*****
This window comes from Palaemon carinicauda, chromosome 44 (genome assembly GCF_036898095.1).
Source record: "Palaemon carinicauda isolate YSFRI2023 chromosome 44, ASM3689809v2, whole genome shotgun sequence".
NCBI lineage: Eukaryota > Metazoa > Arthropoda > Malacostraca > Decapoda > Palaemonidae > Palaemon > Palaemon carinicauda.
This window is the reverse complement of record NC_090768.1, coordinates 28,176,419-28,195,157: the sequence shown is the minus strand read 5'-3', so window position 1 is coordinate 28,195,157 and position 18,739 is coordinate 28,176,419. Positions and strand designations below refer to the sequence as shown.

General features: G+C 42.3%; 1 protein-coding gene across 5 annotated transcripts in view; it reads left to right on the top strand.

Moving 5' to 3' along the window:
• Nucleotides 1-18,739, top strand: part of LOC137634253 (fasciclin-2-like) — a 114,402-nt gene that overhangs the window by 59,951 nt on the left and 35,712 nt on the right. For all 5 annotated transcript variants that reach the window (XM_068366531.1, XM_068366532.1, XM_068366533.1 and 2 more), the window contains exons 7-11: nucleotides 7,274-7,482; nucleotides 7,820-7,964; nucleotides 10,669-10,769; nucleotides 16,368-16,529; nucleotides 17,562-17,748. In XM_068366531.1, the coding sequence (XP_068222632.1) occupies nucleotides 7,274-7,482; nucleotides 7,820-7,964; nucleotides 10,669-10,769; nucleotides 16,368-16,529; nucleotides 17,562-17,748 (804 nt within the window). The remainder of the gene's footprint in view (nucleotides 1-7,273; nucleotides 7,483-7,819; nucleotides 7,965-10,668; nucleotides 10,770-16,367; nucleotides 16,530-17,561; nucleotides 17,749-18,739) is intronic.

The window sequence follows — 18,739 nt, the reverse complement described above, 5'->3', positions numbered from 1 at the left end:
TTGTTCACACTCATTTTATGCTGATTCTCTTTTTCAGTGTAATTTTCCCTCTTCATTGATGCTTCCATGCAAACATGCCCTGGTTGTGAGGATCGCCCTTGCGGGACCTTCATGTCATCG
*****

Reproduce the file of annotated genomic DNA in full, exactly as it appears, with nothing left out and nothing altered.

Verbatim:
This window comes from Palaemon carinicauda, chromosome 44 (genome assembly GCF_036898095.1).
Source record: "Palaemon carinicauda isolate YSFRI2023 chromosome 44, ASM3689809v2, whole genome shotgun sequence".
NCBI lineage: Eukaryota > Metazoa > Arthropoda > Malacostraca > Decapoda > Palaemonidae > Palaemon > Palaemon carinicauda.
This window is the reverse complement of record NC_090768.1, coordinates 28,176,419-28,195,157: the sequence shown is the minus strand read 5'-3', so window position 1 is coordinate 28,195,157 and position 18,739 is coordinate 28,176,419. Positions and strand designations below refer to the sequence as shown.

General features: G+C 42.3%; 1 protein-coding gene across 5 annotated transcripts in view; it reads left to right on the top strand.

Moving 5' to 3' along the window:
• Nucleotides 1-18,739, top strand: part of LOC137634253 (fasciclin-2-like) — a 114,402-nt gene that overhangs the window by 59,951 nt on the left and 35,712 nt on the right. For all 5 annotated transcript variants that reach the window (XM_068366531.1, XM_068366532.1, XM_068366533.1 and 2 more), the window contains exons 7-11: nucleotides 7,274-7,482; nucleotides 7,820-7,964; nucleotides 10,669-10,769; nucleotides 16,368-16,529; nucleotides 17,562-17,748. In XM_068366531.1, the coding sequence (XP_068222632.1) occupies nucleotides 7,274-7,482; nucleotides 7,820-7,964; nucleotides 10,669-10,769; nucleotides 16,368-16,529; nucleotides 17,562-17,748 (804 nt within the window). The remainder of the gene's footprint in view (nucleotides 1-7,273; nucleotides 7,483-7,819; nucleotides 7,965-10,668; nucleotides 10,770-16,367; nucleotides 16,530-17,561; nucleotides 17,749-18,739) is intronic.

The window sequence follows — 18,739 nt, the reverse complement described above, 5'->3', positions numbered from 1 at the left end:
TTGTTCACACTCATTTTATGCTGATTCTCTTTTTCAGTGTAATTTTCCCTCTTCATTGATGCTTCCATGCAAACATGCCCTGGTTGTGAGGATCGCCCTTGCGGGACCTTCATGTCATCG